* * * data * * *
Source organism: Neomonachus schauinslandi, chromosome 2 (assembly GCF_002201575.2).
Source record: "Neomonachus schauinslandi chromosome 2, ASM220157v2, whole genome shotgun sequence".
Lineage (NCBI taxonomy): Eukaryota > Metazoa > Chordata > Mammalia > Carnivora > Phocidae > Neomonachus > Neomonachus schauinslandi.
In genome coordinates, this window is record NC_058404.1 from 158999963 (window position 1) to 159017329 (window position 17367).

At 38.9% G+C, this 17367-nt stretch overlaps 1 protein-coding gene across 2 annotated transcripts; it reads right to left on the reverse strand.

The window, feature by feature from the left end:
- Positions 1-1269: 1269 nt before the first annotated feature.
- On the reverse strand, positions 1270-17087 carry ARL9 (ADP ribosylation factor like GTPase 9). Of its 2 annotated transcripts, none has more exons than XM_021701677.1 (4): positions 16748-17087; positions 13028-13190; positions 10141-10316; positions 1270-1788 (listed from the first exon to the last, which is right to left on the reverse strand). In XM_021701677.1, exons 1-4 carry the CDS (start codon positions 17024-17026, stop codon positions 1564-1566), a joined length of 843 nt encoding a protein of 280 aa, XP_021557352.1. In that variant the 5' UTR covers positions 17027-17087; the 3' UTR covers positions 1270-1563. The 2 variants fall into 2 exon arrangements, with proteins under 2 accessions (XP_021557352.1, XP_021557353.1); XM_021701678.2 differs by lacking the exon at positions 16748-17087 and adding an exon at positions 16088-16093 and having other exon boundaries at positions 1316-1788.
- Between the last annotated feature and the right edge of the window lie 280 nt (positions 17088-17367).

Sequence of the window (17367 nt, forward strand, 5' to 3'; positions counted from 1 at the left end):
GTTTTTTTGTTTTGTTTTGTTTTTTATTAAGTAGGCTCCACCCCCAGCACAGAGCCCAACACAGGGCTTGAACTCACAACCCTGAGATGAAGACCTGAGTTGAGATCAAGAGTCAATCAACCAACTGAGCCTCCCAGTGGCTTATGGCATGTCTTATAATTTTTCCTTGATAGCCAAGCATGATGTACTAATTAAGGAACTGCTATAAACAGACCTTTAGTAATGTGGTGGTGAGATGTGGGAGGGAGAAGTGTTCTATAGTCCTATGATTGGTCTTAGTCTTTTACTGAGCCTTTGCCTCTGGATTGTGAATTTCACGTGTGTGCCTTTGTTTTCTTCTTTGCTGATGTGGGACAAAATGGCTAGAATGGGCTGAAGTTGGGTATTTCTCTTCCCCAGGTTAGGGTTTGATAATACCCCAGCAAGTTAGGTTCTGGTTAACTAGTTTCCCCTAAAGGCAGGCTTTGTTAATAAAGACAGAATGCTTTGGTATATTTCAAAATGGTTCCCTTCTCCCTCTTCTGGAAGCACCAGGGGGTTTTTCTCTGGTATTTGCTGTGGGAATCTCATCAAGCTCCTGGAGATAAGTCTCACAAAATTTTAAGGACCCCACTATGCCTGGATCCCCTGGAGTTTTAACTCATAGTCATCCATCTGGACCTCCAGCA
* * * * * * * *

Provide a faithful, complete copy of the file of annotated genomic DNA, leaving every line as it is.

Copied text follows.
Source organism: Neomonachus schauinslandi, chromosome 2 (assembly GCF_002201575.2).
Source record: "Neomonachus schauinslandi chromosome 2, ASM220157v2, whole genome shotgun sequence".
Lineage (NCBI taxonomy): Eukaryota > Metazoa > Chordata > Mammalia > Carnivora > Phocidae > Neomonachus > Neomonachus schauinslandi.
In genome coordinates, this window is record NC_058404.1 from 158999963 (window position 1) to 159017329 (window position 17367).

At 38.9% G+C, this 17367-nt stretch overlaps 1 protein-coding gene across 2 annotated transcripts; it reads right to left on the reverse strand.

The window, feature by feature from the left end:
- Positions 1-1269: 1269 nt before the first annotated feature.
- On the reverse strand, positions 1270-17087 carry ARL9 (ADP ribosylation factor like GTPase 9). Of its 2 annotated transcripts, none has more exons than XM_021701677.1 (4): positions 16748-17087; positions 13028-13190; positions 10141-10316; positions 1270-1788 (listed from the first exon to the last, which is right to left on the reverse strand). In XM_021701677.1, exons 1-4 carry the CDS (start codon positions 17024-17026, stop codon positions 1564-1566), a joined length of 843 nt encoding a protein of 280 aa, XP_021557352.1. In that variant the 5' UTR covers positions 17027-17087; the 3' UTR covers positions 1270-1563. The 2 variants fall into 2 exon arrangements, with proteins under 2 accessions (XP_021557352.1, XP_021557353.1); XM_021701678.2 differs by lacking the exon at positions 16748-17087 and adding an exon at positions 16088-16093 and having other exon boundaries at positions 1316-1788.
- Between the last annotated feature and the right edge of the window lie 280 nt (positions 17088-17367).

Sequence of the window (17367 nt, forward strand, 5' to 3'; positions counted from 1 at the left end):
GTTTTTTTGTTTTGTTTTGTTTTTTATTAAGTAGGCTCCACCCCCAGCACAGAGCCCAACACAGGGCTTGAACTCACAACCCTGAGATGAAGACCTGAGTTGAGATCAAGAGTCAATCAACCAACTGAGCCTCCCAGTGGCTTATGGCATGTCTTATAATTTTTCCTTGATAGCCAAGCATGATGTACTAATTAAGGAACTGCTATAAACAGACCTTTAGTAATGTGGTGGTGAGATGTGGGAGGGAGAAGTGTTCTATAGTCCTATGATTGGTCTTAGTCTTTTACTGAGCCTTTGCCTCTGGATTGTGAATTTCACGTGTGTGCCTTTGTTTTCTTCTTTGCTGATGTGGGACAAAATGGCTAGAATGGGCTGAAGTTGGGTATTTCTCTTCCCCAGGTTAGGGTTTGATAATACCCCAGCAAGTTAGGTTCTGGTTAACTAGTTTCCCCTAAAGGCAGGCTTTGTTAATAAAGACAGAATGCTTTGGTATATTTCAAAATGGTTCCCTTCTCCCTCTTCTGGAAGCACCAGGGGGTTTTTCTCTGGTATTTGCTGTGGGAATCTCATCAAGCTCCTGGAGATAAGTCTCACAAAATTTTAAGGACCCCACTATGCCTGGATCCCCTGGAGTTTTAACTCATAGTCATCCATCTGGACCTCCAGCA